I recently had the chance to speak with Craig McAllister, La Crema Winery’s new head winemaker. He took the reins this past January. La Crema wines are much-loved by millions of wine drinkers in the United States for their artisan yet approachable bent. Here are some key notes from my chat with Craig.

On becoming a winemaker

Craig had a bit of a late start. He was working in resort hotels in New Zealand and started to lose interest. One day he opened the newspaper and found an advert for Lincoln University’s new viticultural program. He’d always had an interest in wine, but it was from this moment that he made the decision to join the wine industry. He graduated in 2004 and worked in Australia’s Hunter Valley for a few years. By 2007 he’d made his way over to California. After a few successful harvests in the States he spent some time making wine in Chile and Cypus. By 2009 he was ready to come back to California where he found a permanent home with La Crema.

On climate

Craig has worked in a lot of different climates – from New Zealand to Cyprus. While the relationship between wine and climate is well-established, only winemakers like Craig can comprehend these differences in a very real way. A bad year in New Zealand means you have to say goodbye to nearly the whole harvest, says Craig. But when it comes to California, even a “bad year” makes a pretty good wine. The true differences in California, he says, come down to the vineyard sites.

On the La Crema portfolio

La Crema has carefully selected a number of optimum vineyard sites since the label began in 1979. They are a pioneer in cooler climate California Chardonnay and Pinot Noir. More recently La Crema has helped bring Monterey front and center. Craig calls the area a “sleeping giant” with overwhelming potential. Plans to build out La Crema’s Monterey portfolio are in the works. The label's first Monterey rosé was released just this year. Craig says that Monterey’s defining feature is the wind from the Monterey Bay to the north and west. These cold rushes of wind and fog contribute to a longer growing season and later harvest than more northern areas of California.A few of my favorites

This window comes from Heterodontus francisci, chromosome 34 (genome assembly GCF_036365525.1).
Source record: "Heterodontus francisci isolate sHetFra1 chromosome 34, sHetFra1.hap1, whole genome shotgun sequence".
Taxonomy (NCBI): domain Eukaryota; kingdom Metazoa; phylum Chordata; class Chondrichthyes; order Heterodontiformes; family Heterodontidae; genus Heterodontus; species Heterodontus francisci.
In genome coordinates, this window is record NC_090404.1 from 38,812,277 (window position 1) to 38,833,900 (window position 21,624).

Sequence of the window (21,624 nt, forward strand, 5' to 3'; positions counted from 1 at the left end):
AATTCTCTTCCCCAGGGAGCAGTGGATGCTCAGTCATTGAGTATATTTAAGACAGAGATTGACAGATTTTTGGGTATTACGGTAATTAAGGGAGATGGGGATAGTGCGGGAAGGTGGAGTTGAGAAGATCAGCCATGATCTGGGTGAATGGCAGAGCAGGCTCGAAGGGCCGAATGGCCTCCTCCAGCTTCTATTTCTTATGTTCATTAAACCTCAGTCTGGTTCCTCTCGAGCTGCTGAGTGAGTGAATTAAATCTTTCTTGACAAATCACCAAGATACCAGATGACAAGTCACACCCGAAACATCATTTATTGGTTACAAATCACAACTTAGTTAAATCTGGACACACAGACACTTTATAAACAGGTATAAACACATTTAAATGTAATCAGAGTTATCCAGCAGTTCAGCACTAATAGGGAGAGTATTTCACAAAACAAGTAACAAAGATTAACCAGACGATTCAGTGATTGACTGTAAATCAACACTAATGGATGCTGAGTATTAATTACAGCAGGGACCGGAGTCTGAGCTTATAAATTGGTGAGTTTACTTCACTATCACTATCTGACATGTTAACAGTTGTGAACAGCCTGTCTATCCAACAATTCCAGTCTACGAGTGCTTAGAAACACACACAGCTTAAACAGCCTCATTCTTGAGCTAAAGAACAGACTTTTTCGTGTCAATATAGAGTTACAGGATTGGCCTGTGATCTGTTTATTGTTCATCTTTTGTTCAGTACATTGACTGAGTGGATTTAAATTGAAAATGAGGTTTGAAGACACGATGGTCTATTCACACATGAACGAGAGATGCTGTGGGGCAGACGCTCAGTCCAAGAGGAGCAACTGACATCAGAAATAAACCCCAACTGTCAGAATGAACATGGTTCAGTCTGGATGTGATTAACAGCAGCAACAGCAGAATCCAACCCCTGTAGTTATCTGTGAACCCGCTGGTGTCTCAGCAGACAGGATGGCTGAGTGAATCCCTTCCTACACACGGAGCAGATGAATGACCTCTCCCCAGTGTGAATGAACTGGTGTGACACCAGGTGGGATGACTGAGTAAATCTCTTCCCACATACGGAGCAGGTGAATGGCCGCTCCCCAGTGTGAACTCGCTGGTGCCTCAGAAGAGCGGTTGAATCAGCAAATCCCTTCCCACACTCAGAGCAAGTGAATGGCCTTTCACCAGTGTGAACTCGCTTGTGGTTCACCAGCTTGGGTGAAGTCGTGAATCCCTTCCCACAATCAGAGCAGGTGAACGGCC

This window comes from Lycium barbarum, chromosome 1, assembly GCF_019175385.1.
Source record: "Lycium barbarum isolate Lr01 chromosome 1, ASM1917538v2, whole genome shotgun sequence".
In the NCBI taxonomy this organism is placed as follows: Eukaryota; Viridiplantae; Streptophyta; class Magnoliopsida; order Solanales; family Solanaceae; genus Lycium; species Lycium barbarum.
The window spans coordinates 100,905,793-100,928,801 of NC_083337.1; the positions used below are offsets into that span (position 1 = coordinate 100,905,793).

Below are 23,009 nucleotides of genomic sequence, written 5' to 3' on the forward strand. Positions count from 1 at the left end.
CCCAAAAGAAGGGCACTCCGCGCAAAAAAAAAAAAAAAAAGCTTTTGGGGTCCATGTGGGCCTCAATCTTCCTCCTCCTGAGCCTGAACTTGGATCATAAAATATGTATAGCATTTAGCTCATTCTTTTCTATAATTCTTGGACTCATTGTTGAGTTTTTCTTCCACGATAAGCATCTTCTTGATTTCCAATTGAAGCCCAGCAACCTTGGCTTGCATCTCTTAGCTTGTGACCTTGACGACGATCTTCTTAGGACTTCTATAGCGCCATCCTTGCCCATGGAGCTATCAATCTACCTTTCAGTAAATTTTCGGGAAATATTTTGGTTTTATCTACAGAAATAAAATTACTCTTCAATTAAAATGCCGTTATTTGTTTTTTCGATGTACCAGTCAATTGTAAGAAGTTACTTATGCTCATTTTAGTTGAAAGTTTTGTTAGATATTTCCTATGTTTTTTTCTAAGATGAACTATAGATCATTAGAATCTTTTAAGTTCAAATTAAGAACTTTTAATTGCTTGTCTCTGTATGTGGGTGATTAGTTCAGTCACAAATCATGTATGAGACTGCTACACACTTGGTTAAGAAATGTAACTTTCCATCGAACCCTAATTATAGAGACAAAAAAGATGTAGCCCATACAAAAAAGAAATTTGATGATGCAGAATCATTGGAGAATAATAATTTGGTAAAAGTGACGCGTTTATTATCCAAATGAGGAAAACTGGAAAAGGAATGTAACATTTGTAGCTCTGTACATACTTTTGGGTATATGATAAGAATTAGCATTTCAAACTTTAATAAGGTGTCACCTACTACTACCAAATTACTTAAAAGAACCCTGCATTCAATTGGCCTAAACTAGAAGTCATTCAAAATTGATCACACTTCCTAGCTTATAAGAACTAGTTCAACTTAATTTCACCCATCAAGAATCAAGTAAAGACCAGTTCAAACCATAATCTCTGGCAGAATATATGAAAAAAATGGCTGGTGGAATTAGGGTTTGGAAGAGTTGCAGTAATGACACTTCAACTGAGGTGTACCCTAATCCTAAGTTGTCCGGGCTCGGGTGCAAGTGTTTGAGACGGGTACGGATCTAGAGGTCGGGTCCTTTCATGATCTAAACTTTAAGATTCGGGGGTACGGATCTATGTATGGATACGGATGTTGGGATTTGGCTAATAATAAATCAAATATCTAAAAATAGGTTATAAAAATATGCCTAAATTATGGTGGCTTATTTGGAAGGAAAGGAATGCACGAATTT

La Crema Pinot Gris Monterey 2015

Pencil lead, soft clay and floral blossom aromas with pleasant peach, red apple and apricot fruit. This has good acidity throughout, lifting the palate with fruit notes of peach, pear and apple and a warm earthy and creamy finish. Crisp and clean.

La Crema Chardonnay Monterey 2015

Decadent buttered popcorn and rich vanilla aromas with oak toasting and an apple lemon fruit underneath. Thick and unctuous on the palate with more strong vanilla bean and baked apple, stone fruit and spice and a bit of a mineral lift on the finish blowing towards a cool breezy pear and wildflower coda.

La Crema Pinot Noir Monterey 2014

Tarry cherry with mineral earth and full bramble aromas. A sweet spice greets the palate with blueberry and black cherry fruit, an earthy moist soil and forest floor character through the midpalate and a bit of an herbed finish that's as much dark cacao as it is mixed berry fruit.

La Crema Chardonnay Sonoma Coast 2015

Cool, clean and lightly oaked aromas with a green apple and lemon fruit. Smooth, soft and pleasant palate with clean and clear apple and kiwi notes, some oat straw around the edges and a lively oak spice on the finish, a bit of an herbal top note and a nice earthy roundness towards the finish.
90 pts

La Crema Pinot Noir Sonoma Coast 2014

Blueberry and black cherry aromas with floral violet and pleasant spice notes. In the mouth this is restrained but confident showing earth and spice on entry, a tart focused black cherry and mixed berry fruit on the mid palate and some herbal licorice notes towards the finish, supported by chewy tannins throughout.